The discussion panel also examined the difficulties that the South Asian community, not unlike other communities, has in acknowledging the reality of violence in South Asian women's lives. The panel talked about the many reasons why the South Asian community does not want to address the reality of violence. Much of the discussion revolved around the roles of women in family, religious and community life. To address the issue of violence against women, the South Asian community, and other communities, must face issues such as the oppression of women, the dominance of men, and the demands for equality. A meaningful discussion of these issues would eventually culminate in a restructuring, a redefining of so called traditions and roles in family, religion and community. It is the fear and obstruction of those who presently hold power in the patriarchy that hinders any meaningful and reconstructive dialogue.

One method of approaching the topic of violence against women in the South Asian community would be to universalize the problem to all men, not specifically South Asian men. Such a universalization would, I believe, allow South Asian women to show solidarity with South Asian men in the fight against racism without compromising on the issue of the violence which they experience at the hands of men. This strategy allows South Asian women to, on one hand, display an understanding of the conditions of racism experienced by people of colour in this country. On the other hand South Asian men, along with other men in society, have to be held accountable for their misogyny, sexism and the violence they commit against women. To recognize the issues of violence against South Asian women, South Asian men must educate themselves, acknowledge their position as oppressors and learn to give up their power so the status quo can be abolished. Basically, South Asian men, and men in general, have to want to change. They have to want to give up their power, and the resistance to giving up power is a significant problem in society at large.

As a part of her presentation, Fauzia Rafiq read a story she had written in 1987. The story was entitled, The Birth of a Murderer, and related an incident which took place in 1982. In this story a woman's baby was stoned to death on the steps of a Mosque in Karachi. The intense and powerful story that Fauzia read aloud to the small audience was not only painful to listen to, but as displayed by Fauzia, painful for her to read. For me, the story illustrated yet another means by which the South Asian community can put the issue of violence against women on the table. It is clear that the role of literature, drama and other forms of cultural production can play a significant role in reducing alienation and creating solidarity amongst women.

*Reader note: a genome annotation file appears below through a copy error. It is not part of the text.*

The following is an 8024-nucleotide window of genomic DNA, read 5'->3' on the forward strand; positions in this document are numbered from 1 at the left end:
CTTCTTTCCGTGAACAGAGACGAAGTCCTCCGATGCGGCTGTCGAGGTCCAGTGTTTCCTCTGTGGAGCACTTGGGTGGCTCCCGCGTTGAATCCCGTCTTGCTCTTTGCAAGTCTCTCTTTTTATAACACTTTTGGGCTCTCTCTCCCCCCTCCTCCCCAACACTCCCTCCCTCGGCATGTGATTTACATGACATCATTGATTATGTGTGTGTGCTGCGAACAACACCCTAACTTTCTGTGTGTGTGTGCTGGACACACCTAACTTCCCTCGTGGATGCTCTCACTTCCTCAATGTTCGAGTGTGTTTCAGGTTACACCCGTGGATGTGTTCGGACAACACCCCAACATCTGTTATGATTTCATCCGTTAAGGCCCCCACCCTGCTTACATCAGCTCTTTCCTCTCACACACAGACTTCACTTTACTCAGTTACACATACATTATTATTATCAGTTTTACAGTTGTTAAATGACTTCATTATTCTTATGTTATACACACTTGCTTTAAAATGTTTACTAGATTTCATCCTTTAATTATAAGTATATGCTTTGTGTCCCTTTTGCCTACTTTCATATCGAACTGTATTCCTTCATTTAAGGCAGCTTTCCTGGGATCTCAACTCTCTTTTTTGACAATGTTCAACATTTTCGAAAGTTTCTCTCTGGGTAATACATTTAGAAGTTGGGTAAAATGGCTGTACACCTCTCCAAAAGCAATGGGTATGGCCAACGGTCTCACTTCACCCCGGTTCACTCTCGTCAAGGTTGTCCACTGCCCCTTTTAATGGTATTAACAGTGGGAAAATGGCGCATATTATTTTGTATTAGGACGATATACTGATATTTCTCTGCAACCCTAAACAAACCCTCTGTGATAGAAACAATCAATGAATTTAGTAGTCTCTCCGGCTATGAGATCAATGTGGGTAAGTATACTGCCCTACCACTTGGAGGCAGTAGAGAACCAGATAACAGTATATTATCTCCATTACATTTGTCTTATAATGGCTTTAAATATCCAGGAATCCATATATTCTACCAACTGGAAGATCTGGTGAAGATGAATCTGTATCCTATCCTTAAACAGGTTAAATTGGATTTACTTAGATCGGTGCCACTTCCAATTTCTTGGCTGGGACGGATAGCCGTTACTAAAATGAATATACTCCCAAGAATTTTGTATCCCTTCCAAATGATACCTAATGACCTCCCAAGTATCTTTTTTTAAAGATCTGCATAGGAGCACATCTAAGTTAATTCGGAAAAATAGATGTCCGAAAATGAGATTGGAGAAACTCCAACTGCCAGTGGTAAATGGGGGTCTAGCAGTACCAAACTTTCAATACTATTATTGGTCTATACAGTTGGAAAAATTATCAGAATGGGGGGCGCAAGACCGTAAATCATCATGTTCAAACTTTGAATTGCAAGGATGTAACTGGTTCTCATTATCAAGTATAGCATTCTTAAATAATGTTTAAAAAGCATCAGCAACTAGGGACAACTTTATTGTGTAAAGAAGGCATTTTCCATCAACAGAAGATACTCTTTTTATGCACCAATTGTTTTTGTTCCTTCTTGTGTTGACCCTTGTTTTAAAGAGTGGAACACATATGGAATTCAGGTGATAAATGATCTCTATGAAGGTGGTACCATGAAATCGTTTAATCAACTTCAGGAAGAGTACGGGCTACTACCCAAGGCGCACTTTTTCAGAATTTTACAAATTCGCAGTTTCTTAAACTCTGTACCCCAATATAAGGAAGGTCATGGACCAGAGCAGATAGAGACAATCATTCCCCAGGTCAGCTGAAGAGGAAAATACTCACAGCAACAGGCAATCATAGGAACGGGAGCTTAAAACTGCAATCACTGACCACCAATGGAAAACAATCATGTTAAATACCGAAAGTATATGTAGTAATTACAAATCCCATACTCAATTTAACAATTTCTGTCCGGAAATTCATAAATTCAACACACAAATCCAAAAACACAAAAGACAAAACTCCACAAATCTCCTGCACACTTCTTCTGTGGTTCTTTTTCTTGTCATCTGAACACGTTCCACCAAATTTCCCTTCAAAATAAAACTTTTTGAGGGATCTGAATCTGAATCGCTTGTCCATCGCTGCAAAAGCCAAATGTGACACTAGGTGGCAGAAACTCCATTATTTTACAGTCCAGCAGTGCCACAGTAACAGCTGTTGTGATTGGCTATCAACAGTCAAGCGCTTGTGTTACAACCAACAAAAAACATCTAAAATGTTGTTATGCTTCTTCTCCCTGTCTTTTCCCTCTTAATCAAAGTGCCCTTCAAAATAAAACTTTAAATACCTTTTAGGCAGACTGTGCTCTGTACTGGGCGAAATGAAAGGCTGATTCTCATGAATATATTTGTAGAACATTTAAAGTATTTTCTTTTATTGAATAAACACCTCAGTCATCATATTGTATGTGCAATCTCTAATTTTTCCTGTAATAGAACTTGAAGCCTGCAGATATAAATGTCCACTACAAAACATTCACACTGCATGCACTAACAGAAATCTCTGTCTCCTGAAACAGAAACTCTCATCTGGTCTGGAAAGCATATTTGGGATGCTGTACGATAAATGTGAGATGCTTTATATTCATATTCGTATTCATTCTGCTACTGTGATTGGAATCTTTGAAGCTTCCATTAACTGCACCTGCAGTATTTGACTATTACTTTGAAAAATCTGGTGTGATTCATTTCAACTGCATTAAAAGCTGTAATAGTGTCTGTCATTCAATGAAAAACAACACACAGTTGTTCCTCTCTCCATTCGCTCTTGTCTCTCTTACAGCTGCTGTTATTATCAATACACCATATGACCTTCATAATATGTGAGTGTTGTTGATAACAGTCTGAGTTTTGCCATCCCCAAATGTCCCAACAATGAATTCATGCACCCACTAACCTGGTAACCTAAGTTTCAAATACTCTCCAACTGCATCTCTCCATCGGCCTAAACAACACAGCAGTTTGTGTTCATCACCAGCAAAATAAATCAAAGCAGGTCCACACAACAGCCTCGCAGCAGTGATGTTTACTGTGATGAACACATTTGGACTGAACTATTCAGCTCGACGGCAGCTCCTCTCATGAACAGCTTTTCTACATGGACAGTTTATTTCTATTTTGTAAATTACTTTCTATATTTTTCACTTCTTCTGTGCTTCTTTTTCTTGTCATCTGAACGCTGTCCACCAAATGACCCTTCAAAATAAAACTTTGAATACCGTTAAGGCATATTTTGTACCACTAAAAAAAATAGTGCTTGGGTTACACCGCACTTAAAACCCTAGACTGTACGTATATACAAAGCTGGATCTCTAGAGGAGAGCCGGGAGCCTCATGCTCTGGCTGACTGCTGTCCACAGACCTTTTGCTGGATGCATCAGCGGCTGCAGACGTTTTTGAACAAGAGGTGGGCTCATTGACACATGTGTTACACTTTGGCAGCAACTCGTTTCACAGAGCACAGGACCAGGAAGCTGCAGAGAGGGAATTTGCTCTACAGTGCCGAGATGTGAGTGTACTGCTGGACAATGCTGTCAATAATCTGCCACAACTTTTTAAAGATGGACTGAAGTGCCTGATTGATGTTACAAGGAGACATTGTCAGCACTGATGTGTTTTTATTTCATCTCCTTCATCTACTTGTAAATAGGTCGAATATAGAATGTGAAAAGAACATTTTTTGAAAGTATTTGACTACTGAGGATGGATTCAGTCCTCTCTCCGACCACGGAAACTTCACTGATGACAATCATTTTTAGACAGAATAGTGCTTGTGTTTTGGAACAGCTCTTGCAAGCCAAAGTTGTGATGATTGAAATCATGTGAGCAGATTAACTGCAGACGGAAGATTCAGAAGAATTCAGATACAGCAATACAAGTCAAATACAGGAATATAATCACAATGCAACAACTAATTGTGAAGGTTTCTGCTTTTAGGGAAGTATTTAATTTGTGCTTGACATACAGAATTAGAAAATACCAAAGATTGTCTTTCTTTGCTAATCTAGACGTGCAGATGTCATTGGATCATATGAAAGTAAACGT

One of the benefits of the different styles of presentation on the panel is that they helped to expose the different approaches which can be taken to battle the problem. One aspect of the struggle is to create centres, lobby, rally, and develop strategies. Another aspect of the struggle involves listening to and understanding the individual experiences of women; the pain, anger, injustices and sadness. The two aspects are necessary so as to provide solidarity and empowerment. Desh Pradesh's attempt to facilitateaforumon "Violence Against Women" was an important step in the South Asian community towards dealing with the continued war against women.

Frieze and handprint design by Sherazad Jamal.
Redux Handprint
Zara Suleman
Zara Suleman currently works as a family law and fertility lawyer in her own solo firm. She is also a certified family law mediator and collaborative law practitioner. Zara Suleman has a Bachelor of Arts in Communications and Women’s Studies, a Law degree and a Master of Laws.
Rungh Redux Winner 2022 Award of Merit Innovative Practice
Rungh Redux Winner 2022 Award of Merit Innovative Practice
Britannia Art Gallery
Britannia Art Gallery
Bookhug Press
Bookhug Press
Plantation Memories
Plantation Memories
Alternator Centre